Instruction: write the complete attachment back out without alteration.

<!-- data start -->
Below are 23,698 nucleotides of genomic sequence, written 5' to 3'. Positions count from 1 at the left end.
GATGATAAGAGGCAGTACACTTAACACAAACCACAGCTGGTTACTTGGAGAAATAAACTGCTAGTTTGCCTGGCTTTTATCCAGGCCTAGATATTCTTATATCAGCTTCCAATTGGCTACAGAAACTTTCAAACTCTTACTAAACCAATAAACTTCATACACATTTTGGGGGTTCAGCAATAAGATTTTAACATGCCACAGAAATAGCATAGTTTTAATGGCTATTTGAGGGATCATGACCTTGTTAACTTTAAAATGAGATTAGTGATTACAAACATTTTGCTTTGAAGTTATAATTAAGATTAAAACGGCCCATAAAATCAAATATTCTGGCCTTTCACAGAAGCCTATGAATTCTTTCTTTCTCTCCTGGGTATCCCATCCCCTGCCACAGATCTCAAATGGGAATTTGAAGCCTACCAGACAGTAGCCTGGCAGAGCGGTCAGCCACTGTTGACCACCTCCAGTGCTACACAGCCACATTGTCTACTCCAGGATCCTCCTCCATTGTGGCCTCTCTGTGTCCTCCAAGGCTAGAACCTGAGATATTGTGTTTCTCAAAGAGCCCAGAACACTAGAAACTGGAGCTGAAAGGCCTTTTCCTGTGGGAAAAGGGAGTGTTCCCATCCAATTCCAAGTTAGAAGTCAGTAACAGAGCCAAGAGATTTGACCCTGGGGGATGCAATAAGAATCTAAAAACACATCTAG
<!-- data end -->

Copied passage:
Below are 23,698 nucleotides of genomic sequence, written 5' to 3'. Positions count from 1 at the left end.
GATGATAAGAGGCAGTACACTTAACACAAACCACAGCTGGTTACTTGGAGAAATAAACTGCTAGTTTGCCTGGCTTTTATCCAGGCCTAGATATTCTTATATCAGCTTCCAATTGGCTACAGAAACTTTCAAACTCTTACTAAACCAATAAACTTCATACACATTTTGGGGGTTCAGCAATAAGATTTTAACATGCCACAGAAATAGCATAGTTTTAATGGCTATTTGAGGGATCATGACCTTGTTAACTTTAAAATGAGATTAGTGATTACAAACATTTTGCTTTGAAGTTATAATTAAGATTAAAACGGCCCATAAAATCAAATATTCTGGCCTTTCACAGAAGCCTATGAATTCTTTCTTTCTCTCCTGGGTATCCCATCCCCTGCCACAGATCTCAAATGGGAATTTGAAGCCTACCAGACAGTAGCCTGGCAGAGCGGTCAGCCACTGTTGACCACCTCCAGTGCTACACAGCCACATTGTCTACTCCAGGATCCTCCTCCATTGTGGCCTCTCTGTGTCCTCCAAGGCTAGAACCTGAGATATTGTGTTTCTCAAAGAGCCCAGAACACTAGAAACTGGAGCTGAAAGGCCTTTTCCTGTGGGAAAAGGGAGTGTTCCCATCCAATTCCAAGTTAGAAGTCAGTAACAGAGCCAAGAGATTTGACCCTGGGGGATGCAATAAGAATCTAAAAACACATCTAG